Out of the Woodwork
Monday, 09 March 2009 17:26
When Stephen Chernicky of Finleyville, Pa., went looking for a high-quality playhouse for his daughter in the early 1990s, he couldn’t find one that would complement his backyard, so he built one himself — a Victorian-style mansion. After that, he built his nephews a firehouse. Word spread fast, and soon Chernicky had so many requests that he sold his construction business and established Lilliput Play Homes in 1995.
Written by Jennifer Hicks Thursday, 05 February 2009 15:58
Bill Studebaker of Round Hill, Va., custom designs and crafts scale houses and miniature furniture accessories, and also specializes in the restoration and repair of the items. The owner of Studebaker Miniatures emphasizes that, although his work is lighter and takes up less space than full-scale items, he still puts in a considerable amount of work.
Thursday, 05 February 2009 15:57
Stan Foster, owner of Stan’s Stair Shop in Paxton, Ill., emerged from more than 150 finish carpenters to win the DeWalt Top 17 Finish Carpenter Contest. Participants submitted a plan to build a project in one of three categories as a way to showcase their precision, craftsmanship and woodworking skills using DeWalt tools.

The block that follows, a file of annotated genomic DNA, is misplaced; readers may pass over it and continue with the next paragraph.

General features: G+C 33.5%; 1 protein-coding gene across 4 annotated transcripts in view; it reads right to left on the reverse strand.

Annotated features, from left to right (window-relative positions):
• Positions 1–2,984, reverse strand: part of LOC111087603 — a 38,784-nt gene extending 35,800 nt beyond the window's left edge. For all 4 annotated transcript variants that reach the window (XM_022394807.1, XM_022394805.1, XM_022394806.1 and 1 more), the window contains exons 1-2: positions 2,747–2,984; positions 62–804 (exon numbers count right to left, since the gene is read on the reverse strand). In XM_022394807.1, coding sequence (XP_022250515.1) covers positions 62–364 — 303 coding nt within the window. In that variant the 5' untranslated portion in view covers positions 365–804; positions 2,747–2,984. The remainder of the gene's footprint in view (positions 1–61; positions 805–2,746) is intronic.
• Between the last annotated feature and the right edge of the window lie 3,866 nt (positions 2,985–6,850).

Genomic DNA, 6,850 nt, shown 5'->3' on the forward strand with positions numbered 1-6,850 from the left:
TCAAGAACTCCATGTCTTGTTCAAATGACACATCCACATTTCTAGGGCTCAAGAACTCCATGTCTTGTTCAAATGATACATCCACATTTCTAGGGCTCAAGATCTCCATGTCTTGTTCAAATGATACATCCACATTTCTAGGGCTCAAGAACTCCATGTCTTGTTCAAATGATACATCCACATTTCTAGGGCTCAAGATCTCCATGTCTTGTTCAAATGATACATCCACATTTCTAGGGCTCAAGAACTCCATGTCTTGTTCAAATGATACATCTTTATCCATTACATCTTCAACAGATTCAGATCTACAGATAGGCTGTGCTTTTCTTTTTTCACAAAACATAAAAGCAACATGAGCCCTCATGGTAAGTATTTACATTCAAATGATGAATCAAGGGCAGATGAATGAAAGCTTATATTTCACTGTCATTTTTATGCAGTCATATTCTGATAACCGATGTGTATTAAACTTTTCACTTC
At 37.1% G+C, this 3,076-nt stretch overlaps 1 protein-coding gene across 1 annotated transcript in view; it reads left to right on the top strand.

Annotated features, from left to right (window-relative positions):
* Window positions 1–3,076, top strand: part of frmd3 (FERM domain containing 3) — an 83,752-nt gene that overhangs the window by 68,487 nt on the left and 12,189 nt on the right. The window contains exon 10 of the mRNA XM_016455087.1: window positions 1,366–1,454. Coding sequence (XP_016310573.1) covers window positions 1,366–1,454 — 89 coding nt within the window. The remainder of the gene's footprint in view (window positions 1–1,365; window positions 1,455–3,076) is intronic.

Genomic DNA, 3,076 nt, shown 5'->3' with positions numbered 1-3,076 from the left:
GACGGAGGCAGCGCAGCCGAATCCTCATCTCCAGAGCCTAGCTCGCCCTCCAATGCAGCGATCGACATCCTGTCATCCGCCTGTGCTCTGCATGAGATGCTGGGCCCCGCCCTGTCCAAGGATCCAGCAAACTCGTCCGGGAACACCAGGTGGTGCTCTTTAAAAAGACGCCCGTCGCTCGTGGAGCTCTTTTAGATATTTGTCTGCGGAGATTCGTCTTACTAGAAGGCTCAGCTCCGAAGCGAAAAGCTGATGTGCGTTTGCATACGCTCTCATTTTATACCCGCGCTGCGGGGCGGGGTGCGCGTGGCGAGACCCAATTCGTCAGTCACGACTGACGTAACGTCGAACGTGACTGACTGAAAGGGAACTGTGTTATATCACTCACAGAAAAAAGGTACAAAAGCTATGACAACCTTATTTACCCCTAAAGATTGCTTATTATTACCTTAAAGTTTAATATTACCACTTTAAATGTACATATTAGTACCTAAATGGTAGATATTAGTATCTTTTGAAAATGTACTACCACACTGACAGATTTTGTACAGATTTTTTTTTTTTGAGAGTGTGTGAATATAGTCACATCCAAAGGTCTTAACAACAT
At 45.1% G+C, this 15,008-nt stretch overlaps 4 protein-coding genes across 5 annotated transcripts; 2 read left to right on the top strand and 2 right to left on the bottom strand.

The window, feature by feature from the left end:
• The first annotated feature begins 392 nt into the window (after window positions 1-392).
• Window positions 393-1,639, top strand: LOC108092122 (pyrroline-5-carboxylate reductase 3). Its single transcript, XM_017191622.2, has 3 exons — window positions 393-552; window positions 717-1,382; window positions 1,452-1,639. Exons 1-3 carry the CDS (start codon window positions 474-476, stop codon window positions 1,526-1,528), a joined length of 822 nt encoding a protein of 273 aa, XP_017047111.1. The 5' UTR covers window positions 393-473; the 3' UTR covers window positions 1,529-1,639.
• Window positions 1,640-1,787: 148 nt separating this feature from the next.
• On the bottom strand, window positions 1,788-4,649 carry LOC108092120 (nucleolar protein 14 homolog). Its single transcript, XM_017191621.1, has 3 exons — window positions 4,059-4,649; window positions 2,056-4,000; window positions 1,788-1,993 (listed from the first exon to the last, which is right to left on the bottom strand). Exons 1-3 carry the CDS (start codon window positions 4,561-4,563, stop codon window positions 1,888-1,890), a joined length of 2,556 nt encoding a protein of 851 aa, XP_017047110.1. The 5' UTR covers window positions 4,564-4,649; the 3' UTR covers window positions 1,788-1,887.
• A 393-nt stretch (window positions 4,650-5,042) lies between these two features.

Written by Jennifer Hicks Wednesday, 07 January 2009 20:43
Stanley Saperstein is a wood carver and furniture maker who runs Artisans of the Valley woodworking studio in Pennington, N.J. He pays the bills building period-style reproductions and custom built-ins, but fills his time on the side making custom wooden canes and walking staffs. Customers’ favorites include historic icons and animals, but he will cater to all requests. A recent commission describes the fun he has with the niche line of work where his clients, many of them senior citizens, want to express themselves.
Wednesday, 07 January 2009 20:39With nearly two years of presidential campaign news finally behind us, many Americans are still recovering from political overload. But for one small group of furniture makers and distributors, there is actually a benefit to the presidential election that rolls around every four years — an increase in publicity and business. Even during this year’s campaign when the main issue was the poor economy, presidential furniture reproductions grew in popularity.
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